Other commands are more plainly reckless, such as the recursive option (-r) to remove (rm) things that should only be single files. One of the rules of good system admin is to stop if something unexpected happens. If a file isn't deleted because it's actually a directory, the right thing to do is stop, not pretend it doesn't matter and recursively delete.


I wish I knew of a way to restore what was deleted, but I can't think of one.

I think this shell script is sufficiently dangerous that its link should be removed.
 
Last edited:
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casperes1996

macrumors 603
Jan 26, 2014
5,989
3,859
Horsens, Denmark
I don't see anything that would intentionally delete a user's Desktop, Documents, etc.

However, I do see some latent problems that might accidentally do so. Lack of knowledge (ignorance), lack of skill (incompetence), or lack of planning (myopia) could all be contributing causes on the part of the shell script's author.


Here's the start of the potential problem I see:
Code:
localUser=$( dscl . list /Users UniqueID | awk '$2 >= 501 {print $1}' | grep -v admin )
The potential problem here is that multiple usernames can be output. These are stored in the variable 'localUser', with newlines between them. If there's only one username output, everything should be fine. It's the multi-name case that's perilous.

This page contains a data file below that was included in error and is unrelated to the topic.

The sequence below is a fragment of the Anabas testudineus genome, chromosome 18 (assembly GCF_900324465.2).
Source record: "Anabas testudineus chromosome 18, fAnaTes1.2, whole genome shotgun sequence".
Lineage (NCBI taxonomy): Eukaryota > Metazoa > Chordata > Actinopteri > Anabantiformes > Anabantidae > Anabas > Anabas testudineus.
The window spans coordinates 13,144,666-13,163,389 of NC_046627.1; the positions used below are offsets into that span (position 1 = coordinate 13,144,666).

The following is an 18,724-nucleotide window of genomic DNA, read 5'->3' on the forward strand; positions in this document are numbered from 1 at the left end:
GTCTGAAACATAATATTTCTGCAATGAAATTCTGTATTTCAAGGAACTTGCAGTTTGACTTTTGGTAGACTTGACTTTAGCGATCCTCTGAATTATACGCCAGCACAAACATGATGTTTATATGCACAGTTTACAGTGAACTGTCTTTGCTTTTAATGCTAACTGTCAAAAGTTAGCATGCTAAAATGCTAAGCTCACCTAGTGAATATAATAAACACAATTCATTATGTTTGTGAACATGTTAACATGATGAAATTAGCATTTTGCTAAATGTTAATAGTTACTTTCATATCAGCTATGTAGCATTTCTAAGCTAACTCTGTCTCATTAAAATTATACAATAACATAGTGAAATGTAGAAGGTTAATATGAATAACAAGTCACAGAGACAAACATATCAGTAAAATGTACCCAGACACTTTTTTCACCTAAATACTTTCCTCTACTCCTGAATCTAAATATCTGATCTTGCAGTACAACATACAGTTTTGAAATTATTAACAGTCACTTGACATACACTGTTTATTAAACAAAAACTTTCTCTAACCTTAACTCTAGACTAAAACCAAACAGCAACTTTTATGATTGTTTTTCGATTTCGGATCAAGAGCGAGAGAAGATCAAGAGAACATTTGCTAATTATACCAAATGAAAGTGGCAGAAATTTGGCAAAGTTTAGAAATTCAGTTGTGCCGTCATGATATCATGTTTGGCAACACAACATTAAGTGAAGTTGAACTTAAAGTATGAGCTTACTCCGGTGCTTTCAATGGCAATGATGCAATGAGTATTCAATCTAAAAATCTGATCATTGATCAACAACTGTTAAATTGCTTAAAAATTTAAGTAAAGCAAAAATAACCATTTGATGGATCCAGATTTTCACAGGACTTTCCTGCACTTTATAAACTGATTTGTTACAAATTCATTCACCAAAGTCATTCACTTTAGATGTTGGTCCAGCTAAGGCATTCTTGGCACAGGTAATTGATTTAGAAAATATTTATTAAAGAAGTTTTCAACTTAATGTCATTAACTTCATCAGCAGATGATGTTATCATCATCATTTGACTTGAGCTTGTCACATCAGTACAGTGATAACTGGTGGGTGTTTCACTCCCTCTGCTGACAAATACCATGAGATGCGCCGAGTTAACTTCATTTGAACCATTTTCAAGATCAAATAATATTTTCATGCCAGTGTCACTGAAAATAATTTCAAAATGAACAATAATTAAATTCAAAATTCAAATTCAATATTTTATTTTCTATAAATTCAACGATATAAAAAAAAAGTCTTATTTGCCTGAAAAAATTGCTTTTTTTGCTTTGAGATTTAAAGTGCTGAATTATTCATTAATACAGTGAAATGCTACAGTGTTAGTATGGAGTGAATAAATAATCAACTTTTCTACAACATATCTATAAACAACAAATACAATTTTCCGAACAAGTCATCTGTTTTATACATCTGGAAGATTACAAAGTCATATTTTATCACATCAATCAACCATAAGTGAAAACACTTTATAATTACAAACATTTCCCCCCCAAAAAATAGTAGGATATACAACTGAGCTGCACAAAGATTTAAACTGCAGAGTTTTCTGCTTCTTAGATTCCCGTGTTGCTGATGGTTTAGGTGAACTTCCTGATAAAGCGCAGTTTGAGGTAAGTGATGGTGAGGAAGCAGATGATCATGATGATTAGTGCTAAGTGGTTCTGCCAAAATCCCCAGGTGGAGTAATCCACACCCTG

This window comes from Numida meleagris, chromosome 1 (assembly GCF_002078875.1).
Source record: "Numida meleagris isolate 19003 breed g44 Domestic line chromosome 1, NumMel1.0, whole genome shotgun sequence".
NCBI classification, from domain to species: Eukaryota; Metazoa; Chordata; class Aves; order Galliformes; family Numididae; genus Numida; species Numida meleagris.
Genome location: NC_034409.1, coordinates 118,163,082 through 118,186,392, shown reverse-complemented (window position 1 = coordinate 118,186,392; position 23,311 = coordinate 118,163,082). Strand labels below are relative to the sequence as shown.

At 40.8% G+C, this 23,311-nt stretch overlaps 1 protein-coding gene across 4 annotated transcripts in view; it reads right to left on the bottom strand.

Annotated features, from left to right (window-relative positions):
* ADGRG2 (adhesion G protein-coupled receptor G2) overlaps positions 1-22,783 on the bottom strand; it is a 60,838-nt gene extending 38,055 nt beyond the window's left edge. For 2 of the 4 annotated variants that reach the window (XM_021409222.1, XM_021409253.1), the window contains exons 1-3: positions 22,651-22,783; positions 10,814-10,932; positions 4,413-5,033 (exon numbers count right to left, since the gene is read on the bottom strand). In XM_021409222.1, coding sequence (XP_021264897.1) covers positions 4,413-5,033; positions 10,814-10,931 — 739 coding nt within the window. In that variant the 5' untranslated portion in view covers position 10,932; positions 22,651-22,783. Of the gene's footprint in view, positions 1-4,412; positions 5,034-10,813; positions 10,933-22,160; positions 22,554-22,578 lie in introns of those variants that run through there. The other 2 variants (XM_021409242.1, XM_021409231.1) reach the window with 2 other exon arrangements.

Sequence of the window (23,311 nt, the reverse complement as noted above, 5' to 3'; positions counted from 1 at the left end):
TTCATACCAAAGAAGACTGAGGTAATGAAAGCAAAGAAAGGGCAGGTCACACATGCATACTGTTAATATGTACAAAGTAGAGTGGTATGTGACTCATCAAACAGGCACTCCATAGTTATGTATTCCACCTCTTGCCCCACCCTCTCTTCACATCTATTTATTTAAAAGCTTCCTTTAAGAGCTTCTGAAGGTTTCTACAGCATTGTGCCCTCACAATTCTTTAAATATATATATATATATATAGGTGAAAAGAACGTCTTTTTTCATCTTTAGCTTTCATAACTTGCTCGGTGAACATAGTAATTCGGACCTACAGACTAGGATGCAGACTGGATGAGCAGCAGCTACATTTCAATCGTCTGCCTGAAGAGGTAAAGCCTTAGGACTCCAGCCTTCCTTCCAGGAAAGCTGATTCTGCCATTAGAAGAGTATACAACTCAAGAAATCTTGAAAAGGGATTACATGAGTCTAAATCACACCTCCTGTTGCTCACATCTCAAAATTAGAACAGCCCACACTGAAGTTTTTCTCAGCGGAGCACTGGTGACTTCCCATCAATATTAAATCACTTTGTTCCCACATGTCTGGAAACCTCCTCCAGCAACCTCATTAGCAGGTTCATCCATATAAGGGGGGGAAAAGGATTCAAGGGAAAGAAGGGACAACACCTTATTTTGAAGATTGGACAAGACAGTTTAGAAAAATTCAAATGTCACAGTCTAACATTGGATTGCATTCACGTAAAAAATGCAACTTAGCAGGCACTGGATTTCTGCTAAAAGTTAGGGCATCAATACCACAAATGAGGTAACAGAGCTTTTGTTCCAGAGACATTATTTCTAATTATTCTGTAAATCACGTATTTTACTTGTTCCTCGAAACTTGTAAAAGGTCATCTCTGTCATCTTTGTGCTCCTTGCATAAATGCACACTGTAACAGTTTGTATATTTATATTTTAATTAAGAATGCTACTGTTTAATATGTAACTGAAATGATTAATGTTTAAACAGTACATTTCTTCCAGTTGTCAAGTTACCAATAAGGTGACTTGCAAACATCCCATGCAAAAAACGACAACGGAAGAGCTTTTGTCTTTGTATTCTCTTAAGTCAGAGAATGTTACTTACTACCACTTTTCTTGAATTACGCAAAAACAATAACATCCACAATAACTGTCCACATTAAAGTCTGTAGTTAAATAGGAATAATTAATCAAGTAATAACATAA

The variable 'localUser' then gets used in 2 places:
Code:
sudo rm -rf /Users/$localUser/Library/Preferences/com.eidac.smcFanControl2.plist

sudo rm -rf /Users/$localUser/Library/Application\ Support/smcFanControl
This is where the latent problem of multiple names leads to disaster.

Because $localUser isn't quoted, it gets expanded with the newlines treated as whitespace between words. The result is that the first username in the list will have their entire home directory deleted recursively. That is, everything in that user's home directory is deleted. Kaboom, all gone.

If $localUser had been quoted like this:
Code:
sudo rm -rf /Users/"$localUser"/Library/Preferences/com.eidac.smcFanControl2.plist
it would still be expanded to multiple names, but the newlines between the names would have been treated as if they were part of an actual filename, rather than being treated as line endings or whitespace between words. Furthermore, since no such directory exists, nothing would have happened.

SUMMARY:
Improper or missing quoting can cause serious problems.


Although I'm fairly good with shell scripting, some of the commands in the script are opaque, and aren't obvious what their intent is, nor why they do something in that way.

For example, this:
Code:
pid=$(ps -fe | grep 'smcFanControl' | awk '{print $2}')